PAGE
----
His first stroke at the first ball barely moved it. The second try was shanked and obviously didn’t go far, prompting a mocking reaction from Mitchell. But after the third and final try, on a second ball, Shepard exclaimed as if he was Lee Trevino admiring a perfect drive: “Miles and miles and miles!” That’s the shot viewers imagined might’ve flown on and on, unencumbered by atmosphere.

Saunders has been working on all the Apollo moon footage for years now. Some of the results are stunning. In one, you can now clearly see Neil Armstrong’s face behind his visor, a rare shot anyway because he had the still camera for most of the EVA and almost all the lunar shots you see of Apollo 11 are of lunar module pilot and fellow moonwalker Buzz Aldrin.

So, the Apollo 14 enhancement is only part of a massive project. But the Shepard golf ball search was an obvious attraction:

“Before, maybe you could find a golf ball in the old quality. It looked a bit like a rock even in the new high-res scans. But [now] you could zoom in so far, because they were in such high resolution, and process them hard enough that you could tell – that was definitely a golf ball.”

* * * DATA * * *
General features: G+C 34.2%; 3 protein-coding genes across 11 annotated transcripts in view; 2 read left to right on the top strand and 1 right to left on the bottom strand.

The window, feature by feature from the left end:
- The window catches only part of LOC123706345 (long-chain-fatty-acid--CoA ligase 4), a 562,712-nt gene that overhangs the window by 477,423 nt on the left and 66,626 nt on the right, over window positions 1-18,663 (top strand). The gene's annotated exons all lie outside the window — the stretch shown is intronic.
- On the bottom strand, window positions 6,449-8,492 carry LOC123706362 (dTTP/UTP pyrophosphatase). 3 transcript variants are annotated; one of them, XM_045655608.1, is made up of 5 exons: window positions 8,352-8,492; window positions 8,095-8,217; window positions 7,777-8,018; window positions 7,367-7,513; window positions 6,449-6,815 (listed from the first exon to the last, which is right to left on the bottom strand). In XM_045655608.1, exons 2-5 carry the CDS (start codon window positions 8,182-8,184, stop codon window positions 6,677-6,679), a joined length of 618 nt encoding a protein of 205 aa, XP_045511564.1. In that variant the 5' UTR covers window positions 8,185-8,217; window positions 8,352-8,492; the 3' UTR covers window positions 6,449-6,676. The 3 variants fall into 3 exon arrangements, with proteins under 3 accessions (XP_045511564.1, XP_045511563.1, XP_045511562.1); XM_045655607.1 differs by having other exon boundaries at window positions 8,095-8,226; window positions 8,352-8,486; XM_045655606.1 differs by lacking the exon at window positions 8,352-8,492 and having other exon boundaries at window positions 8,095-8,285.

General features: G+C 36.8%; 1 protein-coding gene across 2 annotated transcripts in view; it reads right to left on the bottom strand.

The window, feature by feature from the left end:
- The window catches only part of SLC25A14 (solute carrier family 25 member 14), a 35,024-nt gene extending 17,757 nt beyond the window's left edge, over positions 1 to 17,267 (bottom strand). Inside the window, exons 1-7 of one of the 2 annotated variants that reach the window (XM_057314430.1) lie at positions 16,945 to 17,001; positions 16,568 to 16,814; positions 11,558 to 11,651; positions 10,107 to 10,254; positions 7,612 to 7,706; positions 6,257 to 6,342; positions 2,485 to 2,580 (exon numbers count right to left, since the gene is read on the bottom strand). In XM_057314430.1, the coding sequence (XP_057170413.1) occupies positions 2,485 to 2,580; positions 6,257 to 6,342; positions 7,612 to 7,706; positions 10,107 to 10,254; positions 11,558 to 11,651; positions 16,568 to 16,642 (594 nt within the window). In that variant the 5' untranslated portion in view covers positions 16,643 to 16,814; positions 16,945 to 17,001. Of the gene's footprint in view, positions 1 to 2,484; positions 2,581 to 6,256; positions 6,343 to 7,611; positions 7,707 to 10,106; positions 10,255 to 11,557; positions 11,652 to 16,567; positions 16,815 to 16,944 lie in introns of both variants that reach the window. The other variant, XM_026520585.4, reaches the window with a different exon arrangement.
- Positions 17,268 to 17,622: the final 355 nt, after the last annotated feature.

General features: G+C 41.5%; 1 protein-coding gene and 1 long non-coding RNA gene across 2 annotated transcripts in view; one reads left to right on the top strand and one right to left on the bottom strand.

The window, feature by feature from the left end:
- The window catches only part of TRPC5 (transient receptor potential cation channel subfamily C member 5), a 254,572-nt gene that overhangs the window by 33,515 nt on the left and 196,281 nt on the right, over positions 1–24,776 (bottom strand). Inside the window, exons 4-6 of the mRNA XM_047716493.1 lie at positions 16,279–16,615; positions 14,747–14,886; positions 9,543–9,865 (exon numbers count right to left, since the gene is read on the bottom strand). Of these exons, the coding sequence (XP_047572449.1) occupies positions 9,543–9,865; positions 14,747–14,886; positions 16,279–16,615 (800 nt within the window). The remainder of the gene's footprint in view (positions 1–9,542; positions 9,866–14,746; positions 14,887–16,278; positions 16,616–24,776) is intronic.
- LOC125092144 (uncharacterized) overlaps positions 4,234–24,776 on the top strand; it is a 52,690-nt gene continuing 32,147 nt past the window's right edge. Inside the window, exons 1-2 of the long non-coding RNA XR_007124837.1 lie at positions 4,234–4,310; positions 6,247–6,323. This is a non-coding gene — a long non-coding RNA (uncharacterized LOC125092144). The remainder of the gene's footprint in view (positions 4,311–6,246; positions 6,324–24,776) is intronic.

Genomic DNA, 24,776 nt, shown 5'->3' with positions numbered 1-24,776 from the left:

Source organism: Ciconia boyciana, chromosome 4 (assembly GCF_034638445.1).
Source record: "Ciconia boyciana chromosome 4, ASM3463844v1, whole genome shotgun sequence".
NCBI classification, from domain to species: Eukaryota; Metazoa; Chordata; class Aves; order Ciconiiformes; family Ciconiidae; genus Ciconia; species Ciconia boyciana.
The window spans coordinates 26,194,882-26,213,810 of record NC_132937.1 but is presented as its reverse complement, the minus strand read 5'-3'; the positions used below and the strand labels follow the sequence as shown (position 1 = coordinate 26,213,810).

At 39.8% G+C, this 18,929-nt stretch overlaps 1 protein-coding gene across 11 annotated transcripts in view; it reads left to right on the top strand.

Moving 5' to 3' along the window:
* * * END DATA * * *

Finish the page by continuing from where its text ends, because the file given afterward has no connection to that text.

Alan Shepard's golf shots

Wide-frame of Apollo 14 landing site with locations of divots and ball landing spots of Alan Shepard’s golf shots.NASA

Saunders was able to find and triangulate the position of both balls using frontal and lateral still photos from the portable lunar camera and overhead photos from the video camera atop the ascent stage of the lunar module as it blasted off to return to the command module.

The conclusion: Shepard’s first shot went 24 yards. The landing spot of his second one, which had never before been glimpsed, was not in fact “miles and miles” away, as most who knew Shepard’s mischievous nature pretty much suspected – but a mere 40 yards.

Alan Shepard's golf shots